On cross-examination, Watson testified that she was not aware that cocaine could absorb moisture. On re-direct examination, she opined that based on the sealed condition of the substance when she received it for testing, they "could not [have] absorbed moisture." Next, the parties stipulated that the substance inventoried was that recovered from defendant's apartment and also stipulated to the cocaine's chain of police custody. The State then rested.

Dr. Robert Moriarty, defendant's witness, testified that if "cocaine is left open in the atmosphere it would gain weight by absorbing moisture from the atmosphere." On September 30, 1991, he watched Watson re-weigh inventory envelope 783193. At that time the substance weighed 101.76 grams.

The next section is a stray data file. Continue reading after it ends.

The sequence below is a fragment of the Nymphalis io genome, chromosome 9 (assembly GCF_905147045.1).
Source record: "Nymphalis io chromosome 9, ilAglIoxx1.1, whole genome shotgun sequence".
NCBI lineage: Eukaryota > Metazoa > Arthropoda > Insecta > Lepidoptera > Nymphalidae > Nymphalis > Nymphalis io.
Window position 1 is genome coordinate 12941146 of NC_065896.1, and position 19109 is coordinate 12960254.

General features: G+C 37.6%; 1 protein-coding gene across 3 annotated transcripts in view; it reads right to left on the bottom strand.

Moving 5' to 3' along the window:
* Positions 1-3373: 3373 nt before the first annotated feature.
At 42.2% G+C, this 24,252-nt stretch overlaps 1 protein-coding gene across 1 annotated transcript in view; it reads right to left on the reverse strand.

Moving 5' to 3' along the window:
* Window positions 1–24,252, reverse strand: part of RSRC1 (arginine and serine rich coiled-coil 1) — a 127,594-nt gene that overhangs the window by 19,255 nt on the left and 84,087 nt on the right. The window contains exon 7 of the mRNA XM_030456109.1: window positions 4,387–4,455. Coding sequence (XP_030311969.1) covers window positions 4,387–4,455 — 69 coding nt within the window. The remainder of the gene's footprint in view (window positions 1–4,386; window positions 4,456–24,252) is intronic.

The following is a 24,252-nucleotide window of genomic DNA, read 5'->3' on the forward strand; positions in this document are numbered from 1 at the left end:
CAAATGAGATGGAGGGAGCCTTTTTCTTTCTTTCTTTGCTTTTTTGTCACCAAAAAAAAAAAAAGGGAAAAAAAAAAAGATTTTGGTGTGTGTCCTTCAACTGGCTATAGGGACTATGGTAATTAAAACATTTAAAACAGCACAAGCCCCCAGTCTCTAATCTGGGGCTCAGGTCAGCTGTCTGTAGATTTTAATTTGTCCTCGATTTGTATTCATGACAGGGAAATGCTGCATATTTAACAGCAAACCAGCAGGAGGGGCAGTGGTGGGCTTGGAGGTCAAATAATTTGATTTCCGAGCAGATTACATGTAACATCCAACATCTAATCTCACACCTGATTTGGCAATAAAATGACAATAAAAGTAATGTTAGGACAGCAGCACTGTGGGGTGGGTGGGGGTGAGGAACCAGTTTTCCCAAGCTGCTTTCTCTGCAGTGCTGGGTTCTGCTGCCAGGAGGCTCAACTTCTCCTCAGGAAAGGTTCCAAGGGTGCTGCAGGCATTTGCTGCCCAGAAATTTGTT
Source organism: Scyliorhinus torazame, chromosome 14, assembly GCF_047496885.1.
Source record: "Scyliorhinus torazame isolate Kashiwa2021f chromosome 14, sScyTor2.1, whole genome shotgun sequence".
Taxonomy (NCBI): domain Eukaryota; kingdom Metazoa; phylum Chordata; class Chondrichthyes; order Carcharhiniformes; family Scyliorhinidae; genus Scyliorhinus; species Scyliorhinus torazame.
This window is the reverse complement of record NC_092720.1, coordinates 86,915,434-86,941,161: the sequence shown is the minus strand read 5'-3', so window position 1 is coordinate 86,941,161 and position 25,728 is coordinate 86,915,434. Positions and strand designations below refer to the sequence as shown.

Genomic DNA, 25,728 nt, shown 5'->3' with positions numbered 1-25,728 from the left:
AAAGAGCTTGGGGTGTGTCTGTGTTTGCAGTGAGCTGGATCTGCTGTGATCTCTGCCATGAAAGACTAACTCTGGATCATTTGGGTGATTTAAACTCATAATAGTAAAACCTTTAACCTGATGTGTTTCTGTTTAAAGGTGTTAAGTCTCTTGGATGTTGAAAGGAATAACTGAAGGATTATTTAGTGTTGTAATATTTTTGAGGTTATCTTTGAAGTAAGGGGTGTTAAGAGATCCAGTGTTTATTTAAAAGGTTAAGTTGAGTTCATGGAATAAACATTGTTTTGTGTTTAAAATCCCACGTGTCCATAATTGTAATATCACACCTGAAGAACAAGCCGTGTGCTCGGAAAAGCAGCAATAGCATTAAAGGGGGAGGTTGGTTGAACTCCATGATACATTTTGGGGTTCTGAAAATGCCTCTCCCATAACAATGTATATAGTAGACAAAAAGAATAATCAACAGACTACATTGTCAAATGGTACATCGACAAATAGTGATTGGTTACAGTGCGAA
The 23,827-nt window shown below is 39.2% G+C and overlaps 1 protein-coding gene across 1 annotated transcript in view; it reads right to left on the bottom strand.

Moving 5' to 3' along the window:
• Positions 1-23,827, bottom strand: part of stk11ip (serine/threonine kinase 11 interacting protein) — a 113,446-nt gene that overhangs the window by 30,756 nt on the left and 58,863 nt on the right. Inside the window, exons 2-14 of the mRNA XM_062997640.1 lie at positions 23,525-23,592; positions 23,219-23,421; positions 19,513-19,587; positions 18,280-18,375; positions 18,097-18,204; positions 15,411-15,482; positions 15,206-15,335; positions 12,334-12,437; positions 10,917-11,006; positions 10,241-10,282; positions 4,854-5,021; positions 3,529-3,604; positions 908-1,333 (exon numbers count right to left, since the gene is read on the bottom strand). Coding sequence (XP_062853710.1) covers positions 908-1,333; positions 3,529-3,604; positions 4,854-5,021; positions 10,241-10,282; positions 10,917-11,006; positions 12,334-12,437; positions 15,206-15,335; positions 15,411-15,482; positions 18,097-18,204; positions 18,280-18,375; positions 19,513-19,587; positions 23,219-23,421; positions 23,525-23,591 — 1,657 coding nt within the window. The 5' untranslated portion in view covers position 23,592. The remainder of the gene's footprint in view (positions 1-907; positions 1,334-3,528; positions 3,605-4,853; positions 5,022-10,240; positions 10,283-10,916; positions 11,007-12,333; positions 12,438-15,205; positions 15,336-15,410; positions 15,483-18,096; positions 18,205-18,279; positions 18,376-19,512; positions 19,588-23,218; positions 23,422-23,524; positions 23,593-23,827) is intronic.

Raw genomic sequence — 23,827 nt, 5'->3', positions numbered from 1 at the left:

On cross-examination, Moriarty testified that the probable reason the weight of the cocaine changed from 102.6 to 101.76 grams was because the higher weight reflects the weight of the substance prior to a test sample being removed. Moriarty further admitted that a person would need approximately one gram of the cocaine for testing. He additionally stated that when he observed Watson re-weigh the cocaine, she had removed it from a sealed bag. He acknowledged that cocaine has a saturation point, and that he had no way of knowing whether the cocaine recovered from defendant's apartment had reached that point prior to being confiscated by the police.

The appellate record for review, skips to sentencing at this point in defendant's case. We ascertained from the sentencing hearing transcript that the circuit court found defendant guilty of unlawful use of a weapon and sentenced him to five years. He was also found guilty of possession of a controlled substance over 100 grams and sentenced to 10 years. The sentences are to run concurrently. Defendant appeals his convictions and sentence. We affirm.